- RESPECT GETS RESPECT. Respect Freestyle Terrain and others. Only one person on a feature at a time. Wait your turn and call your start. Always clear the landing area quickly. Respect all signs and do not enter Freestyle Terrain or use features when closed.
3) Lift Safety
Be advised that you cannot board a lift unless you have sufficient physical dexterity, ability, and knowledge to negotiate or to use such lift safely, or until you have asked for and received information sufficient to enable you to load, ride, and unload the lift safely. You may not use a lift or any ski trail when under the influence of drugs or alcohol.
Be cautious of snowcats, snowmobiles, and snowmaking that may be encountered at any time.
5) Slow Zones
Certain areas (highlighted on the map) are designated as SLOW ZONES. Please observe the posted slow zone areas by maintaining a speed no faster than the general flow of traffic. Fast and aggressive skiing and riding will not be tolerated.
6) Helmet Use
Helmets are a smart idea. Sierra encourages you to educate yourself on the benefits and limitations of helmets. If you choose to wear one, please ski or ride as if you are not wearing one. Every winter sport participant shares responsibility for his or her safety and for that of others using the ski area facilities.
7) Backcountry Warning
The ski area assumes no responsibility for skiers or riders going beyond the ski area boundary. Areas beyond the ski area boundary are not patrolled or maintained. Avalanches, unmarked obstacles, and other natural hazards exist. Rescue in the backcountry, if available, will be costly and may take time.
8) Animals at the Mountain
Dog is man's best friend. And we agree. But bringing your dog or other pets to Sierra is not encouraged. Not all of our guests like animals, and we like to respect all guests. So please keep your pet home if possible. If you must bring your pet to the mountain, please be aware that they must be on a leash and controlled at all times, and they are prohibited from coming into the base area or on the mountain. We appreciate your cooperation.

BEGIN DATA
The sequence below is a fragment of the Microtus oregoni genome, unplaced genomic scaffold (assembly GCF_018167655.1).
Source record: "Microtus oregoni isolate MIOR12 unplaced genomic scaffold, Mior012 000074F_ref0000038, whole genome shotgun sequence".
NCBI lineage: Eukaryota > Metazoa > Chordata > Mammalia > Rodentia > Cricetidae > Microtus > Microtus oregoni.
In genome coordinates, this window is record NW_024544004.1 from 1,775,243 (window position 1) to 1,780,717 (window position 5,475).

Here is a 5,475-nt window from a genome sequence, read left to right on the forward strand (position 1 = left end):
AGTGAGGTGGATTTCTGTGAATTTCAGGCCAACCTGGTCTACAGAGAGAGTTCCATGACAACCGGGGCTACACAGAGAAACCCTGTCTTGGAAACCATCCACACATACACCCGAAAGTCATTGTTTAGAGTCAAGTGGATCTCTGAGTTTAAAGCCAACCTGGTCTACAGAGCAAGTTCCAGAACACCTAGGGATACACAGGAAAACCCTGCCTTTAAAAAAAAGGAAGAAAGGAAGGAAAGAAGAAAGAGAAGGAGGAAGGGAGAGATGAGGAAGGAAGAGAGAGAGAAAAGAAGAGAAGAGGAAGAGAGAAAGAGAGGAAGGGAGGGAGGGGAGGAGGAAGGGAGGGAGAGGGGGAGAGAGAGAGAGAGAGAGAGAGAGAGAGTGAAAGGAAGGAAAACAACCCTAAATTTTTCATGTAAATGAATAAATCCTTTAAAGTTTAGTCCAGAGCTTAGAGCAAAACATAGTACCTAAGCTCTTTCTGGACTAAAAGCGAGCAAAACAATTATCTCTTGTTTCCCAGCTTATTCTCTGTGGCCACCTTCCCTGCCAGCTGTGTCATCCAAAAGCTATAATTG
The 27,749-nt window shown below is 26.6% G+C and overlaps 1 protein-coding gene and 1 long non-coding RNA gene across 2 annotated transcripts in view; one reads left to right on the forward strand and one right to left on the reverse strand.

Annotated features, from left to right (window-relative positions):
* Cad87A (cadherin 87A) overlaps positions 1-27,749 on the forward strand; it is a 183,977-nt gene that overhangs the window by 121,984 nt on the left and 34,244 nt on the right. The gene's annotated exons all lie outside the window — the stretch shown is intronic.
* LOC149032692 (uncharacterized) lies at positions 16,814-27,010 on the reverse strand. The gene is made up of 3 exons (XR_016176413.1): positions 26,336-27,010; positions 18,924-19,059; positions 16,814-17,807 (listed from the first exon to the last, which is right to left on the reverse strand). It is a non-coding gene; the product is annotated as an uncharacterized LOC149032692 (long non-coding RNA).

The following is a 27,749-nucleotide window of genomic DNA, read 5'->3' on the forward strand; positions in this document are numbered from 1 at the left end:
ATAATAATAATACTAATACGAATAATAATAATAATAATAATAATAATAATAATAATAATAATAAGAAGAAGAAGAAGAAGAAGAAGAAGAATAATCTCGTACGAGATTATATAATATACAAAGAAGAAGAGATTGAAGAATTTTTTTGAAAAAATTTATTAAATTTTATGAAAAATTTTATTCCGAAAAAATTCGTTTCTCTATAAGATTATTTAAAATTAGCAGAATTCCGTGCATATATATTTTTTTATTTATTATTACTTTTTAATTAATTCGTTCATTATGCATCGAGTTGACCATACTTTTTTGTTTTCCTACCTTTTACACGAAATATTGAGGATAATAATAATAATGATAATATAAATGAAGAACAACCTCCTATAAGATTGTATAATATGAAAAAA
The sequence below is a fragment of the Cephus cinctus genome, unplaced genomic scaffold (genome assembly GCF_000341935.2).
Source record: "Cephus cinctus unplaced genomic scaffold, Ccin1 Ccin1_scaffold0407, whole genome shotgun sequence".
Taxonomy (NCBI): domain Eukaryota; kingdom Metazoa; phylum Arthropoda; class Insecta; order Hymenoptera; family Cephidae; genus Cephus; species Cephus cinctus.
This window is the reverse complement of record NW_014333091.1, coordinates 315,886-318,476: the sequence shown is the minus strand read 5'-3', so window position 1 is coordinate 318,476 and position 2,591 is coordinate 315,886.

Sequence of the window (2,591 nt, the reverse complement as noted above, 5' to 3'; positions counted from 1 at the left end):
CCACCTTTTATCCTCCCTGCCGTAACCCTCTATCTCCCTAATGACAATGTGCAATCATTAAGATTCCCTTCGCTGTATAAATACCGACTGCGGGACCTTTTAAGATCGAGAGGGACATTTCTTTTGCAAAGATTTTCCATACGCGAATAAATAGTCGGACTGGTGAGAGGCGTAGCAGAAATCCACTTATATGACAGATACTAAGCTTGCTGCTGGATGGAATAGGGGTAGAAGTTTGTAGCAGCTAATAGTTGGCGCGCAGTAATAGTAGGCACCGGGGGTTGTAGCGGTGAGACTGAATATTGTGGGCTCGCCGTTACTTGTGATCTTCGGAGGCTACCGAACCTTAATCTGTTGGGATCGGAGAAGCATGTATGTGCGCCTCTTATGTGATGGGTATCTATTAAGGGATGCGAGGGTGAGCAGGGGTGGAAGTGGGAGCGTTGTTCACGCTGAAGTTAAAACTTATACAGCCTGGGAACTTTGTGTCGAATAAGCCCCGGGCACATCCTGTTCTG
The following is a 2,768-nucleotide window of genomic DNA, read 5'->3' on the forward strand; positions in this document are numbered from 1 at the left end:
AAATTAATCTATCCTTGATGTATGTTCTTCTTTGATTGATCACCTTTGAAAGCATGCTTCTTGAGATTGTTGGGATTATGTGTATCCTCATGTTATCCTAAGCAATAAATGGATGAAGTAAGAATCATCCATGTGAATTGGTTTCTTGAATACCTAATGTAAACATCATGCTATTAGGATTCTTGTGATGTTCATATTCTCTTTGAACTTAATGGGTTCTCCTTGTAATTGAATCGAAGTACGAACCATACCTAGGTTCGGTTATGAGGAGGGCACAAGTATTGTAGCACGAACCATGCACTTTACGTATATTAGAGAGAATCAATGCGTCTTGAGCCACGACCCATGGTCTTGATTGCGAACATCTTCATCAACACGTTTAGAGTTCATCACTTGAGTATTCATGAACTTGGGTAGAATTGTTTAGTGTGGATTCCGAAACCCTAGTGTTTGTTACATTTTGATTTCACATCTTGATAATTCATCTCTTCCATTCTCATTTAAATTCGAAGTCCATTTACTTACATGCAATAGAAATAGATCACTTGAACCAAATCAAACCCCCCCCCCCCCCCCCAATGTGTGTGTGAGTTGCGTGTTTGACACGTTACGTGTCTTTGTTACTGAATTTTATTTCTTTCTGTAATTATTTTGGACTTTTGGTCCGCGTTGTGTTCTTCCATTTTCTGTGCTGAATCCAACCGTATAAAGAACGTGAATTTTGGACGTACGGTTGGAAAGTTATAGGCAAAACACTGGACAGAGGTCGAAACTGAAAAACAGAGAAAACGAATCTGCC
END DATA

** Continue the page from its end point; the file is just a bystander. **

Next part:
The most important prevention step is to remain on groomed runs (see Groomed and Ungroomed Trails section), resisting the urge to ski or snowboard through the trees during deep powder conditions, no matter how inviting the untracked powder looks. Off-piste skiing/riding (defined as areas that may be off-trail and may or may not be within the ski area’s boundary) is extremely difficult and for experts only. Unmarked hazards and obstacles of all types, downed trees, stumps, rocks, boulders, and creeks are to be expected, and may be located anywhere throughout off-trail areas, and are dangerous. These areas are not regularly patrolled and are to be entered at your own risk. If you choose to ski or snowboard in the ungroomed, deep snow areas including gladed tree areas, remember:
1) Partner Up!
It is critical to ski or ride with a partner who remains in visual contact at all times. In many cases, some of the deaths which have occurred due to tree well or deep snow immersion incidents may have been avoided had:
- the person been with a partner
- the partner saw the person fall and
- the partner was close enough to assist digging the victim out in a timely manner.
It does NO GOOD for your safety if you are under the snow and your partner is waiting for you at the bottom of the lift. If you have any question about what a “timely manner” is to assist someone in a tree well or deep snow, hold your breath now as you are reading this and the amount of time until you need air is approximately how much time your partner has to help get you out of danger. Other factors such as creating an air pocket or the nature of how you fall into the well may extend this critical timeframe.
VISUAL CONTACT means stopping and watching your partner descend at all times, then proceeding downhill while he or she watches you at all times. IF YOU LOSE VISUAL SIGHT OF YOUR PARTNER, YOU COULD LOSE YOUR FRIEND.